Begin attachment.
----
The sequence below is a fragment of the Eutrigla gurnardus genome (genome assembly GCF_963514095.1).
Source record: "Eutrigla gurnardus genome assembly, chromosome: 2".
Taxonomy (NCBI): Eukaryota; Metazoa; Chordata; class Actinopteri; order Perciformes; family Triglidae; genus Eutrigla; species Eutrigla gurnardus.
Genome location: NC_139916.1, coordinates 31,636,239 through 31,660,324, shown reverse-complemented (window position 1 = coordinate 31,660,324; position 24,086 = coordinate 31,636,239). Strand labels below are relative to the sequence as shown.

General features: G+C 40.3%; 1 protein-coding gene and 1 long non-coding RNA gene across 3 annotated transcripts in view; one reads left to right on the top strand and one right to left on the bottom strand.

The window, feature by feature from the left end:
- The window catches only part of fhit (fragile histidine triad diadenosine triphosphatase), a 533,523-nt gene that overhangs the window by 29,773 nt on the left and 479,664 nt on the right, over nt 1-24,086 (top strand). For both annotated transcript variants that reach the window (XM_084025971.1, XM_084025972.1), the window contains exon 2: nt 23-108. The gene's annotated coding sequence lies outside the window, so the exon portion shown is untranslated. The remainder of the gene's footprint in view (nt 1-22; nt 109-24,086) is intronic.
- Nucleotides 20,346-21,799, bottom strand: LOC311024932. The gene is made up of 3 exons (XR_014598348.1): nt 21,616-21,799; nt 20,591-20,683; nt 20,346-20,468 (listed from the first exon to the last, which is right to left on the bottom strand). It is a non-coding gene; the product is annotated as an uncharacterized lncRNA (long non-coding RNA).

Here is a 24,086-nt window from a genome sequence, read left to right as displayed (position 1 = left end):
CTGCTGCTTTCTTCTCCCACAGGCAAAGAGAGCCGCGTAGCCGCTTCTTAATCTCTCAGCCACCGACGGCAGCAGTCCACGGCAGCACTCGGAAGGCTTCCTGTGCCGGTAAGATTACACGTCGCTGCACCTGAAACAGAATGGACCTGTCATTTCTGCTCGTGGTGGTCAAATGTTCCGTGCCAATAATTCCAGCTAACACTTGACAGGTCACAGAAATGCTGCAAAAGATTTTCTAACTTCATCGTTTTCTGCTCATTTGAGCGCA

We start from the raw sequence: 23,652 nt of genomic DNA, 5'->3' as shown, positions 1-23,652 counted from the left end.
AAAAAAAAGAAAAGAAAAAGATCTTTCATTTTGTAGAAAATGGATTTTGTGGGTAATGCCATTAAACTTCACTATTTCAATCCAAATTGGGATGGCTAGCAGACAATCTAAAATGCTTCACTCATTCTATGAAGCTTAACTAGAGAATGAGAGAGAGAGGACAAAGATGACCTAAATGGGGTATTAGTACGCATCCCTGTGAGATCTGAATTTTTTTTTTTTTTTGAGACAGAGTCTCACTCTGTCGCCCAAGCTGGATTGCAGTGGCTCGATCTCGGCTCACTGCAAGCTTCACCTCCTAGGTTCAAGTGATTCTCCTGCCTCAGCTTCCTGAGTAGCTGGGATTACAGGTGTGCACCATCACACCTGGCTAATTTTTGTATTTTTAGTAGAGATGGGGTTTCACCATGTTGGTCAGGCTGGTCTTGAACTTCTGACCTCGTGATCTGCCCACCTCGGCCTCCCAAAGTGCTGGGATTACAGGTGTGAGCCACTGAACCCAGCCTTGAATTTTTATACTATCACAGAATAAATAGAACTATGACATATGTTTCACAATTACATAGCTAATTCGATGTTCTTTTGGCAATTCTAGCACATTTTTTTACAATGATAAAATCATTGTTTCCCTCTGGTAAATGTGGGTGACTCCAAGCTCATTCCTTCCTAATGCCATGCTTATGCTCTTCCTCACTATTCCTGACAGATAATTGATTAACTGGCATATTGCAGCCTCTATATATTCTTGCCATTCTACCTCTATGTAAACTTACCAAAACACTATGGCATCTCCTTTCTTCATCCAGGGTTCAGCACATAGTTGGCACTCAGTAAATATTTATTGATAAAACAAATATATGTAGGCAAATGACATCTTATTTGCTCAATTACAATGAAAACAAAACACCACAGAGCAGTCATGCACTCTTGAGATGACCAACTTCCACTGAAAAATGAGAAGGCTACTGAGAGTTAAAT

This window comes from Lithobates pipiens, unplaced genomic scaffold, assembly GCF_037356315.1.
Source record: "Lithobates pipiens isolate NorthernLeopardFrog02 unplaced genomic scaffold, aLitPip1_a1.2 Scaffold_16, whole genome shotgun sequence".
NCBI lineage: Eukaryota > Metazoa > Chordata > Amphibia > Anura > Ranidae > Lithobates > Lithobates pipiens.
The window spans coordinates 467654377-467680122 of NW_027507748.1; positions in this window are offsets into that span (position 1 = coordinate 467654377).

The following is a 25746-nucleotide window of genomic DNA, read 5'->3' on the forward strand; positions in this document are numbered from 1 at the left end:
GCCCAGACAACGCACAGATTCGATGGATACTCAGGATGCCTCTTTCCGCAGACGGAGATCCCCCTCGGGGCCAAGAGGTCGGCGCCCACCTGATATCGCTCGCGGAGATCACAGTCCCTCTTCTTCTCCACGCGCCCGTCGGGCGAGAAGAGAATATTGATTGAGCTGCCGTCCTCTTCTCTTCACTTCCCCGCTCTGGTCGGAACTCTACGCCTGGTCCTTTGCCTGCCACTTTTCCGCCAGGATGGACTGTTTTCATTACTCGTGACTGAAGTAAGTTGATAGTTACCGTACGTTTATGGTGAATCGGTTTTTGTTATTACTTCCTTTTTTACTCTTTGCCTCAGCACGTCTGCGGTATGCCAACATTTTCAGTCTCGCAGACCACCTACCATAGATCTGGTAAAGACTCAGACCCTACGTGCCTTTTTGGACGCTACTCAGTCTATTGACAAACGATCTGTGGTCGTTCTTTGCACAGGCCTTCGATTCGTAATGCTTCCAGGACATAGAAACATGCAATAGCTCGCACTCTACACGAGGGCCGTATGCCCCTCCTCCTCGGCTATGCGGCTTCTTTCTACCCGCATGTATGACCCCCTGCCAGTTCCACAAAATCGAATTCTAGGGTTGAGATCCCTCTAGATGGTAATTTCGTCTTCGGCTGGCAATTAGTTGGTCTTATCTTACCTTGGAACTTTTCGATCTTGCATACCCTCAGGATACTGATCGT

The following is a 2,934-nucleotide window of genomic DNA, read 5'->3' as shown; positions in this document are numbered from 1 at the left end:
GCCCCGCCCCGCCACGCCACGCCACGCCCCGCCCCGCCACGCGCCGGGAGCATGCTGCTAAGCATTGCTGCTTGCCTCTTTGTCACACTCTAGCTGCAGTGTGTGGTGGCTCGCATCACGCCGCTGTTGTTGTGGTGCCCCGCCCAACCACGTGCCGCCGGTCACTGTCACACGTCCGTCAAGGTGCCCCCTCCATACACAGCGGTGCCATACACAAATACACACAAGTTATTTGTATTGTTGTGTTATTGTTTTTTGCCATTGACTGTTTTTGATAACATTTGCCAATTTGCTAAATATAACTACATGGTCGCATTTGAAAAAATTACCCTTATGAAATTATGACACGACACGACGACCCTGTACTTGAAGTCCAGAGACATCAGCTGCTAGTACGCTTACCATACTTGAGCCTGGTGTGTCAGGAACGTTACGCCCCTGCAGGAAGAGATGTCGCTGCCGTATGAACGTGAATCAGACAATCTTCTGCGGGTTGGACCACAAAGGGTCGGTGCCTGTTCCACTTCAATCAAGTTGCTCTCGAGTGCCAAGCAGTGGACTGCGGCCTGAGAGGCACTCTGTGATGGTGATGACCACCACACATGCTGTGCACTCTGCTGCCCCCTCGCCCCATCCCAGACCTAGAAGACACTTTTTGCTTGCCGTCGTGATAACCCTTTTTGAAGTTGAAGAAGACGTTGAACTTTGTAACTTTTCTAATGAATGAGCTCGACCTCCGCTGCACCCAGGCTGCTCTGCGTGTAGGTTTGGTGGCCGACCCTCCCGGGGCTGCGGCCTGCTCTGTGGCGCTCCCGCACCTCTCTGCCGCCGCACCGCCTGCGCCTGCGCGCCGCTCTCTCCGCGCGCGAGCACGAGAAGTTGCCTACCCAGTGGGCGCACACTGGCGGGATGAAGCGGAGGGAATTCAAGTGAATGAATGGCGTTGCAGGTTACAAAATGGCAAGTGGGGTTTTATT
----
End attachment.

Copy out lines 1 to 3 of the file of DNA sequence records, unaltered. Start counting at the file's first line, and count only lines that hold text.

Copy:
The sequence below is a fragment of the Eutrigla gurnardus genome (genome assembly GCF_963514095.1).
Source record: "Eutrigla gurnardus genome assembly, chromosome: 2".
Taxonomy (NCBI): Eukaryota; Metazoa; Chordata; class Actinopteri; order Perciformes; family Triglidae; genus Eutrigla; species Eutrigla gurnardus.